I’m stealing a lot of my ideas in this post from Austin Kleon, author of Steal Like an Artist and Show Your Work!
About two weeks ago, I organized a bunch of my old notebooks and stumbled upon an early one from my teenage years. Inside were many maps and names for a fantasy world I called “Kell.” I was surprised at how many of the place names and character names from this old notebook stirred ideas in my head. I’ve been mulling over an idea for a fantasy series set in an original world (i.e.: not a mash-up of mythology and folk lore, as The Thirteen Treasures of Britain is currently constituted). Basic set up is a young woman awakens to find herself in a room, which she discovers is in a high tower with only one window and no doors (think: Rapunzel). She has no memory of how she got there or who she is. This was all I had: the girl in the high tower (yes, I am aware of the Philip K. Dick-ish book title…).
What I really needed was a world for my character and her tower to exist in. Cue my old notebook. I started imagining all the ways to meld my story idea with my imaginary world of Kell. But then I stopped. Wasn’t I supposed to be writing The Thirteen Treasures of Britain and working toward my January 4 deadline? This girl in the tower idea was a distraction, right?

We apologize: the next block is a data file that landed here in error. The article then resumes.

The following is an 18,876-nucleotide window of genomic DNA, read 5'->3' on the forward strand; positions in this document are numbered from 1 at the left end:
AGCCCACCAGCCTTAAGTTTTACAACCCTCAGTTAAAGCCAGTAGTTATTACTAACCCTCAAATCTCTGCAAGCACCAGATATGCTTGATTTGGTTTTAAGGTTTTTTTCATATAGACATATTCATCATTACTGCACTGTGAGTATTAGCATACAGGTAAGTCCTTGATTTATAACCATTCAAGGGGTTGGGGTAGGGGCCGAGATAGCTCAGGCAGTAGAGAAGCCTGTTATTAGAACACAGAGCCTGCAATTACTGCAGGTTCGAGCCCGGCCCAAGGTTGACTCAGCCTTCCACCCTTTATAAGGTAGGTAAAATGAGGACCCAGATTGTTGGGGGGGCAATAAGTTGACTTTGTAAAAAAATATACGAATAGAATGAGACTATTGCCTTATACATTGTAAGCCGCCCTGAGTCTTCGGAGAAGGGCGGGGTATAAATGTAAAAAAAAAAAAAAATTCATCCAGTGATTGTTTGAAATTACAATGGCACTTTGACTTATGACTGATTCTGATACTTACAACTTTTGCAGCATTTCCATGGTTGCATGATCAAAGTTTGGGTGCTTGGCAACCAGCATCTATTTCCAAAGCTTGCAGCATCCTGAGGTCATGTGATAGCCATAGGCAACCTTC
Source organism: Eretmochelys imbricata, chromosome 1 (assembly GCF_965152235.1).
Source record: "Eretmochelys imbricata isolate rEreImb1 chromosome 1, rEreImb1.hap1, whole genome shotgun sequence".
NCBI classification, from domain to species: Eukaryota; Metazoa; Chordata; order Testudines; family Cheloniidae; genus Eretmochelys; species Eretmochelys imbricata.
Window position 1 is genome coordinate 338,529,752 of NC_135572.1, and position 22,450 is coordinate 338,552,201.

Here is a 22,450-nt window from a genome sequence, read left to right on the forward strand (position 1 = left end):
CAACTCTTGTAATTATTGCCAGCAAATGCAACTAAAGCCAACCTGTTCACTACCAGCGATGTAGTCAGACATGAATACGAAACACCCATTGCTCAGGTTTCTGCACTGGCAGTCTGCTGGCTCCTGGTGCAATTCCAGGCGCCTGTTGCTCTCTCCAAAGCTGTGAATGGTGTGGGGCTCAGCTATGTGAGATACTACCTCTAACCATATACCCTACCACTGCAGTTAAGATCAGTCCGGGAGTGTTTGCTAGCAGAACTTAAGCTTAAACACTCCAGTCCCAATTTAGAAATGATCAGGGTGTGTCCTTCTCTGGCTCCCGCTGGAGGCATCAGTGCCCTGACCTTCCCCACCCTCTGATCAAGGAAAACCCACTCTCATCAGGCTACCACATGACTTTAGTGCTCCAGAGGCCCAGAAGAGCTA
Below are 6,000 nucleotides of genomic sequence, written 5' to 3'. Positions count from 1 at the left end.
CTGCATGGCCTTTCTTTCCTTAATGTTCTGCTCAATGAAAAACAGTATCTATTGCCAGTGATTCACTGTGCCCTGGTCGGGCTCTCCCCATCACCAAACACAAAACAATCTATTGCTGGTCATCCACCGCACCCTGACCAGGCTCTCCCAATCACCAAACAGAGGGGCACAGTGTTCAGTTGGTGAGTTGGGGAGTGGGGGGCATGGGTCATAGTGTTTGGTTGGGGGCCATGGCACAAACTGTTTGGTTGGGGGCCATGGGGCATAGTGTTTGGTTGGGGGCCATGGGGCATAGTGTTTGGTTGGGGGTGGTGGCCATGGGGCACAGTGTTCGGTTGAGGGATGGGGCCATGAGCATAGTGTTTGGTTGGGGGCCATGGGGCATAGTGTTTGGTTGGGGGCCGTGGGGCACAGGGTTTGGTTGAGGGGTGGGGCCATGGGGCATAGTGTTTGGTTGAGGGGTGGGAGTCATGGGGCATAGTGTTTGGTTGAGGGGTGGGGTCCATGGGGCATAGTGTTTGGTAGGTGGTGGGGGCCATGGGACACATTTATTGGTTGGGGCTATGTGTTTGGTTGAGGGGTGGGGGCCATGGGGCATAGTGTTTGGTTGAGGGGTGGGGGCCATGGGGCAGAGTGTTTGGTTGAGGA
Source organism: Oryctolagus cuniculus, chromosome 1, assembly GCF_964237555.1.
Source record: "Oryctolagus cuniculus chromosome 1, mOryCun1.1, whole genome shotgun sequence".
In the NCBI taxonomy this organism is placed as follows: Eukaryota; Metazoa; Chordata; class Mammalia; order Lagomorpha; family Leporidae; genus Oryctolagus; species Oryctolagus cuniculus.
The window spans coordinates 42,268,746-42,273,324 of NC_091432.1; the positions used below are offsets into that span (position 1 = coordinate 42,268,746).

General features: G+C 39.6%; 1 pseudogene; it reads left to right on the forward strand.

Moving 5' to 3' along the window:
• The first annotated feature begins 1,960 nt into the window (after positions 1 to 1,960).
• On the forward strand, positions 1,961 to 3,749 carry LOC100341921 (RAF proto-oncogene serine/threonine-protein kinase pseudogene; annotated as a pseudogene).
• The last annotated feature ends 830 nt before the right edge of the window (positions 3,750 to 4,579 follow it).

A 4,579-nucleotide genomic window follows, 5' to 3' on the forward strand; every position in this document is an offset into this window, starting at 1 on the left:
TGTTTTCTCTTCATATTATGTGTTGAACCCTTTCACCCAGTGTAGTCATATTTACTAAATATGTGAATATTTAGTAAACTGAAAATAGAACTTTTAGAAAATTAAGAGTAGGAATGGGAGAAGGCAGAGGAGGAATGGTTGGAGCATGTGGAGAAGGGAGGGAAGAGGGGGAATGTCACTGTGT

But then I remembered the words of Austin Kleon: “I think it’s a good idea to have a lot of projects going at once so you can bounce between them. When you get sick of one project, move over to another, and when you’re sick of that one, move back to the project you left. Practice productive procrastination” (Steal Like an Artist, p. 65).
This. This is how my brain works. I’m a bouncer. I bounce from idea to idea, exploring, going off on tangents, getting obsessed for several days in a row over one idea, one project, and I work like heck, forgetting to eat or to sleep, until that project is done, and then it’s back to the main project, and working on the main project, until slowly that gets done, but all the while, side projects bounce in and out.
This realization was freedom. I could knock off and spend two hours with my old notebooks and create backstory for my “Red Tower” world (which is what I’m calling the tower where my heroine is stuck), and strangely enough, this knocking about in my side project, has inspired more ideas for The Thirteen Treasures of Britain. The two projects are feeding off of each other and nourishing each other. Suddenly, what felt like a distraction was the very lifeblood for writing.
I’m really starting to realize that the most important thing is to always be working. If I keep working, if I keep creating, then I’ll be on the right track. It’s when I stop creating that things start to die.